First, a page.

Environmental Biology of Fishes

, Volume 86, Issue 3, pp 427–441 | Cite as

Why is the neon tetra so bright? Coloration for mirror-image projection to confuse predators? “Mirror-image decoy” hypothesis



The neon tetra (Paracheirodon innesi), which inhabits blackwater streams of the Amazon basin, has extremely bright coloration characterized by metallic blue-green stripes. To clarify the ecological function of this coloration, we examined the appearance of living neon tetra. They changed color in response to lighting and background conditions, and became less conspicuous under each condition to the human eye. Although they appeared bright in colorless clear water, their stripes appeared darker in blackwater. In addition, the visible area of their stripes was small and their brightness decreased, unless they were observed within a limited viewing angle (approximately 30° above the horizon). The results show that from the viewpoint of approaching submerged predators, a bright mirror image of the stripes is projected onto the underside of the water’s surface, providing a dramatic visual target while the real fish remains less conspicuous. Based on these results, we hypothesize that the neon tetra’s bright coloration is an effective predator evasion strategy that confuses predators using bright mirror images.


Anti-predation Camouflage Iridophore Aposematic 



the angle between the horizontal and the line of measurement/sight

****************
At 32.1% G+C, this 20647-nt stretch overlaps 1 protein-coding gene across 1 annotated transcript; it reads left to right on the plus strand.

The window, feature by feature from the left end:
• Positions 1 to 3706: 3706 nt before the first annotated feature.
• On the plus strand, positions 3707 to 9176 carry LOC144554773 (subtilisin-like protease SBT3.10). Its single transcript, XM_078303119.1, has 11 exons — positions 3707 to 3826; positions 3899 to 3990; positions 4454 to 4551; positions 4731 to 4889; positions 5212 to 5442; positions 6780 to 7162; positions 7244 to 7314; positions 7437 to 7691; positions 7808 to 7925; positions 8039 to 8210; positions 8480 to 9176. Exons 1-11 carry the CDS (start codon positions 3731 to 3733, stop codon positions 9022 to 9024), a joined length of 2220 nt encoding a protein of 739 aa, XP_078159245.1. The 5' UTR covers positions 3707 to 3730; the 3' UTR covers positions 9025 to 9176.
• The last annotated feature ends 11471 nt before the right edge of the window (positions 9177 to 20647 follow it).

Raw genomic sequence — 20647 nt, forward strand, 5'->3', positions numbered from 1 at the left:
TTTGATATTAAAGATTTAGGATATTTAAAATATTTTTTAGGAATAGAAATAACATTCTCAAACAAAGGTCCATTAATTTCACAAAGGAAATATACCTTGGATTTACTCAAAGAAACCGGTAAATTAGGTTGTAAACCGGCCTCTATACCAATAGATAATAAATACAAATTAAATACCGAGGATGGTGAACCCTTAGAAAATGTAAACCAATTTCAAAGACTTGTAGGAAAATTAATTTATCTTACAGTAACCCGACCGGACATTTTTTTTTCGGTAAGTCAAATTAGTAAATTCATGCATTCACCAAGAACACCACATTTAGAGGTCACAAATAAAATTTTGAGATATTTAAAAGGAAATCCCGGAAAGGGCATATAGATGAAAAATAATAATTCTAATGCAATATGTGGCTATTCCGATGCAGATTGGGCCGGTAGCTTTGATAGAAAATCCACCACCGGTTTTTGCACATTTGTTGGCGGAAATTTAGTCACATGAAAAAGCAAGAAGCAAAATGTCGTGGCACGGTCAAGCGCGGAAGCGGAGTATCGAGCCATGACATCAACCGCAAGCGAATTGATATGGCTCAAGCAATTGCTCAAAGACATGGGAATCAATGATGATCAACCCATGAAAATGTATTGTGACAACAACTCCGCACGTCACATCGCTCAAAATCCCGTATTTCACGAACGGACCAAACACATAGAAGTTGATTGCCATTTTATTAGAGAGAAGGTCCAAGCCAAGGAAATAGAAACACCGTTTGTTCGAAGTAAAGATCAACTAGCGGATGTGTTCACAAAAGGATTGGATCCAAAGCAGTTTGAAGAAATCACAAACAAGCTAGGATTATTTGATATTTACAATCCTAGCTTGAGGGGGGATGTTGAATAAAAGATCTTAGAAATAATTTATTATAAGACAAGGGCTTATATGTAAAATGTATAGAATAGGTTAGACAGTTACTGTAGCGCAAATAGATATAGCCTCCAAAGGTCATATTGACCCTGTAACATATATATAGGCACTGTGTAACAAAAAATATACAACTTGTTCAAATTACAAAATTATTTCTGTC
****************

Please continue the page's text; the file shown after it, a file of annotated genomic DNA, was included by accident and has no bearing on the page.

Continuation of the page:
We express sincere thanks to Noriko Oshima of Toho University who kindly provided us with much valuable advice and a spectrometer. We show heartfelt appreciation for the kindness and information provided by Jorge Porto of INPA, Brazil. Yusuke Sekiguchi and Koji Miyamoto gave us plenty of advice and encouragement. We are obliged to Takahiro Segawa and Tetsuo Nakajima for their accompaniment in the Peruvian Amazon. We also thank all the members of our laboratories for their help with and support of our studies. This research was partly supported by COE Program (R12) of the Ministry of Education, Culture, Sports, Science and Technology, Japan.


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Copyright information

© Springer Science+Business Media B.V. 2009

Authors and Affiliations

  1. 1.Graduate school of Bioscience and BiotechnologyTokyo Institute of TechnologyTokyoJapan
  2. 2.Wildlife Research CenterKyoto UniversityKyotoJapan

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